There's no doubt about it, Columbus has baseball fever, and it seems that no one's immune to getting caught up in the excitement of the Little League World Series. At Midland Middle School, where six Northern players attend, that fever is highly contagious.
"Students, teachers, everybody's all pumped up and excited," said Amanda Campbell, a teacher at Midland Middle School. "We've been going home and washing our Northern shirts, and wearing them again the next day. We're just so excited for them."
Principal James Wilson says the whole school is rooting for Northern, and anxiously awaiting their triumphant return home. Their emphasis is on the "triumphant" part. They want to see the team come home as champions.
"We're allowing the kids to submit ideas as to how we can honor them, so it's going to be a big deal," Wilson said.
But students and teachers aren't the only ones on the Northern bandwagon. Many local businesses are planning to show tomorrow's game. The folks at Cook's Hot Dogs say they've been with the team since the beginning.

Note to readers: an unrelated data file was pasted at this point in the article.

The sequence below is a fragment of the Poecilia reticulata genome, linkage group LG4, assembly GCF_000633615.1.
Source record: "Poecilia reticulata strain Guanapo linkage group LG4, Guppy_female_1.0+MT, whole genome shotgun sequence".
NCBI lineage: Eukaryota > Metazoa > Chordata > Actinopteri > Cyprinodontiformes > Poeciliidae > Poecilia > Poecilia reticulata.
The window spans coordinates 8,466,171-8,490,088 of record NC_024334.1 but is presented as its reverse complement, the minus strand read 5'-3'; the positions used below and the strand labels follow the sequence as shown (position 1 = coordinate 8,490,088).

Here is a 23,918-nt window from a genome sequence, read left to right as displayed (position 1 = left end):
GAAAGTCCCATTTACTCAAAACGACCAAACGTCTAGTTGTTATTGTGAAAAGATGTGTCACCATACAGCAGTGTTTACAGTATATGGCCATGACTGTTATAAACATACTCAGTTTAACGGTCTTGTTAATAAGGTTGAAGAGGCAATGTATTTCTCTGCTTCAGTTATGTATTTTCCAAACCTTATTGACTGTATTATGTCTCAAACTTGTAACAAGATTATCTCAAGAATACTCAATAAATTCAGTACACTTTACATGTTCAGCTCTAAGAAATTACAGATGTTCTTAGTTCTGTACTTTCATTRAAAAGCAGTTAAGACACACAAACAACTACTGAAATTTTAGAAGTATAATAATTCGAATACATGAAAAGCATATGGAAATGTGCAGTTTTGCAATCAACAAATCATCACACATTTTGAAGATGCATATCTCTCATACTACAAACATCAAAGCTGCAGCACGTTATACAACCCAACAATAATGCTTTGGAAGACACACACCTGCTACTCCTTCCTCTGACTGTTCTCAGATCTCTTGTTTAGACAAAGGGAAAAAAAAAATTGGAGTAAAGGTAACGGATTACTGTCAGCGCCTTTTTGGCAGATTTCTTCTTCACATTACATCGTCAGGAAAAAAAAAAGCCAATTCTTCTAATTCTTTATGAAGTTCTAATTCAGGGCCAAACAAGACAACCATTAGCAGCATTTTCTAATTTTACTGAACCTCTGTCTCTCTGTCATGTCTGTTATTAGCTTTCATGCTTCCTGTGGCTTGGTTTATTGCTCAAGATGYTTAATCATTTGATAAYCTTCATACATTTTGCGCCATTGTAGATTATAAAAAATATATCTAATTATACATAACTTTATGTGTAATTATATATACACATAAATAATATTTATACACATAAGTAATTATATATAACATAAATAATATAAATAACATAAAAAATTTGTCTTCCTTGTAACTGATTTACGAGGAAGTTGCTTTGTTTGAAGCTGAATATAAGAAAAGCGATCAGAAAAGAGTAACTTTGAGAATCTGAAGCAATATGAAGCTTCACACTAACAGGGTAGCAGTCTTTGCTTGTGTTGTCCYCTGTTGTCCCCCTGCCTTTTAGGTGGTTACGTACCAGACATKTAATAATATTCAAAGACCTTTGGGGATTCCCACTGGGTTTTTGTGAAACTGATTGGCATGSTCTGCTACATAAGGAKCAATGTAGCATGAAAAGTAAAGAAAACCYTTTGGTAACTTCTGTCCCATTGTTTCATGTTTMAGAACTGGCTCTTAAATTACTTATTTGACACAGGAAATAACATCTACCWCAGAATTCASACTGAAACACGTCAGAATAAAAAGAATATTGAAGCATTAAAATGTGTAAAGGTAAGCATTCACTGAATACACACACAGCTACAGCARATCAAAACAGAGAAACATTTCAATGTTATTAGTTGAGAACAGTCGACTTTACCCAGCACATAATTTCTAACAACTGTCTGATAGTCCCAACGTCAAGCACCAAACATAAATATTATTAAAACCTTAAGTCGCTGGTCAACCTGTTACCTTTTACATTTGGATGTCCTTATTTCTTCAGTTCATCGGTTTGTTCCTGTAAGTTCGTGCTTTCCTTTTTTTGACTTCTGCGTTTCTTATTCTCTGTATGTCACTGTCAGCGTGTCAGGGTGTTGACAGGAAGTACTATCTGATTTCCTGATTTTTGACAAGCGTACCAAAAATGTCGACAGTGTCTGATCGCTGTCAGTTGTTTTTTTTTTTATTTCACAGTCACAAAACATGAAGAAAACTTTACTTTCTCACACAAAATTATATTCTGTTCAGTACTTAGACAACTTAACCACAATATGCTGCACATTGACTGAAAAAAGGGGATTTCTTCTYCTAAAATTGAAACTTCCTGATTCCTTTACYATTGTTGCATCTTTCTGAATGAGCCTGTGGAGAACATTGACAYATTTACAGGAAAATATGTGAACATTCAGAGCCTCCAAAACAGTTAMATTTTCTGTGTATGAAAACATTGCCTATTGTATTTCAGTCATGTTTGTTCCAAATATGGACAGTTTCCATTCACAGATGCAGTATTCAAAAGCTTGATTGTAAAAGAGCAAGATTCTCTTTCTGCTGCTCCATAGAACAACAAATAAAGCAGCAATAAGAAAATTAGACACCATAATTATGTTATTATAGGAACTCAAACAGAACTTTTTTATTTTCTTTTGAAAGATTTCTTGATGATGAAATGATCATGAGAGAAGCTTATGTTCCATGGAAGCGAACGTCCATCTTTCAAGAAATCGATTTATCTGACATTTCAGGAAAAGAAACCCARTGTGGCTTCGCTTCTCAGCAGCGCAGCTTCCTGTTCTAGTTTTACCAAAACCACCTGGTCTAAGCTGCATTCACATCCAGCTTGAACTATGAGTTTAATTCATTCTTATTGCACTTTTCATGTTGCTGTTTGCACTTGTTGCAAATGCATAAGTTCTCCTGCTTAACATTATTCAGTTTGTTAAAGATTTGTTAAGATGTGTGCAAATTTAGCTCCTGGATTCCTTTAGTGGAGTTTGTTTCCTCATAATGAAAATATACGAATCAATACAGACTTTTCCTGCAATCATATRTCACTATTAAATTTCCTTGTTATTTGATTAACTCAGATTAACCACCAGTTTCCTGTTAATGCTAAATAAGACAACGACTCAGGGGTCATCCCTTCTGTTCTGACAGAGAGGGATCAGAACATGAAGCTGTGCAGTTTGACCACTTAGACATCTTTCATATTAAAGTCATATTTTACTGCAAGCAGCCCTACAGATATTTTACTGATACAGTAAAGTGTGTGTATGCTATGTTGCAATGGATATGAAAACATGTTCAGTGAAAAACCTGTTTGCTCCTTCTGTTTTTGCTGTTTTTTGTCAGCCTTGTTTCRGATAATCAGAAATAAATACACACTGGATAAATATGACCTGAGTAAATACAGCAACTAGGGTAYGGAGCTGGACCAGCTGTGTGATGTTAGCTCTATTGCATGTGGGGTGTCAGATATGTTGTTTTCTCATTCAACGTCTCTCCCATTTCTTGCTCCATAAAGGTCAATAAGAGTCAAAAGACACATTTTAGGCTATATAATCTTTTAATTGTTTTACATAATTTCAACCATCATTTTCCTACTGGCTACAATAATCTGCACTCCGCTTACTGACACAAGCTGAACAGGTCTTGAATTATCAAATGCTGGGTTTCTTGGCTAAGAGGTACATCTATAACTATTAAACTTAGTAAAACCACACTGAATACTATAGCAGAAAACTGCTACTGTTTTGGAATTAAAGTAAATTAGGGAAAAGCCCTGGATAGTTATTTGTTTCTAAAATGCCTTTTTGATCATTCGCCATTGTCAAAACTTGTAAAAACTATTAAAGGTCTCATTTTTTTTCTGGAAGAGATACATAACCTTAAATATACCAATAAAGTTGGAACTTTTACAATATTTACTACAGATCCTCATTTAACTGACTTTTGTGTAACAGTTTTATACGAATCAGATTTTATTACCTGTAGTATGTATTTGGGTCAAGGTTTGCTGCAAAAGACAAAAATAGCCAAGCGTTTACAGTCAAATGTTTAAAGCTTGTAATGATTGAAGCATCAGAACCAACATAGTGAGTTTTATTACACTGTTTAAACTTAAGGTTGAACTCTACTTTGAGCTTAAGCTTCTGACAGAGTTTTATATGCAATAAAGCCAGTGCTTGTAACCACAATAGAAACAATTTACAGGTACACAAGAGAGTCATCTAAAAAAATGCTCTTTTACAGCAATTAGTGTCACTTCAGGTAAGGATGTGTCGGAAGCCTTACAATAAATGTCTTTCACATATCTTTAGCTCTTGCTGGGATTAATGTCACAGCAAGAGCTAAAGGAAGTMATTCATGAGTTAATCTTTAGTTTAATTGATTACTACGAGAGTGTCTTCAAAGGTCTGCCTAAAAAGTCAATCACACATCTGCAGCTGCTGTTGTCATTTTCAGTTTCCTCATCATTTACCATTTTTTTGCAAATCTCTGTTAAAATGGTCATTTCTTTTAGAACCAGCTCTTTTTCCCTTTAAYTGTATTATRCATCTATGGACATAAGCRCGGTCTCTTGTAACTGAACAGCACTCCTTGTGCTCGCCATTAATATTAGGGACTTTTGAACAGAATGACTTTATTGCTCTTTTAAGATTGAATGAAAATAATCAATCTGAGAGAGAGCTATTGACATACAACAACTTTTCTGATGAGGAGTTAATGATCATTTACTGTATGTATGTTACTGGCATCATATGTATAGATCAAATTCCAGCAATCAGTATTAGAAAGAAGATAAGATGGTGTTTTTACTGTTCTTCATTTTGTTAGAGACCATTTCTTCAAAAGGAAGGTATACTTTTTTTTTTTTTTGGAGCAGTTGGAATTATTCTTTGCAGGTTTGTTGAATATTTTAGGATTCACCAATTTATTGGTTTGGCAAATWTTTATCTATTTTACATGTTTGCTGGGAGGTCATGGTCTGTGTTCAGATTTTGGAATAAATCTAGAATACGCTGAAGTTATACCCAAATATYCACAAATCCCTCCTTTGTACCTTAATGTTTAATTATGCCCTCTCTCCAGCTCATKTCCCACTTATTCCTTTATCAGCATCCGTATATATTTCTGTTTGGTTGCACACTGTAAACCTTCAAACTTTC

"We fed the team the night before they left, and I told them win or lose, they would have another free meal when they come back," said Roy Cook, who owns Cook's Hot Dogs. He says he plans to show Saturday's game on a big-screen TV at his restaurant.
Many fans say they aren't just proud of Northern's progress, they're also impressed with the poise the team has shown as representatives of the city, state, and region. Most everyone agrees the boys have shown class and maturity on and off the baseball diamond
"As good of baseball players as they are, and they are very good, people maybe don't realize that they're good students," Midland Principal James Wilson said.
Northern fans say they couldn't think of a better group of boys to put Columbus on the map.
"Really proud of the guys. They're clean cut guys," said Northern fan Terry Barnhardt. "It shows Columbus, Georgia, in a great light."
"I'm not from Georgia, but everyone in my family is aware that it's still going on, so it's reaching out, and everybody's getting behind them," said Midland P.E. teacher Kacy Ingram.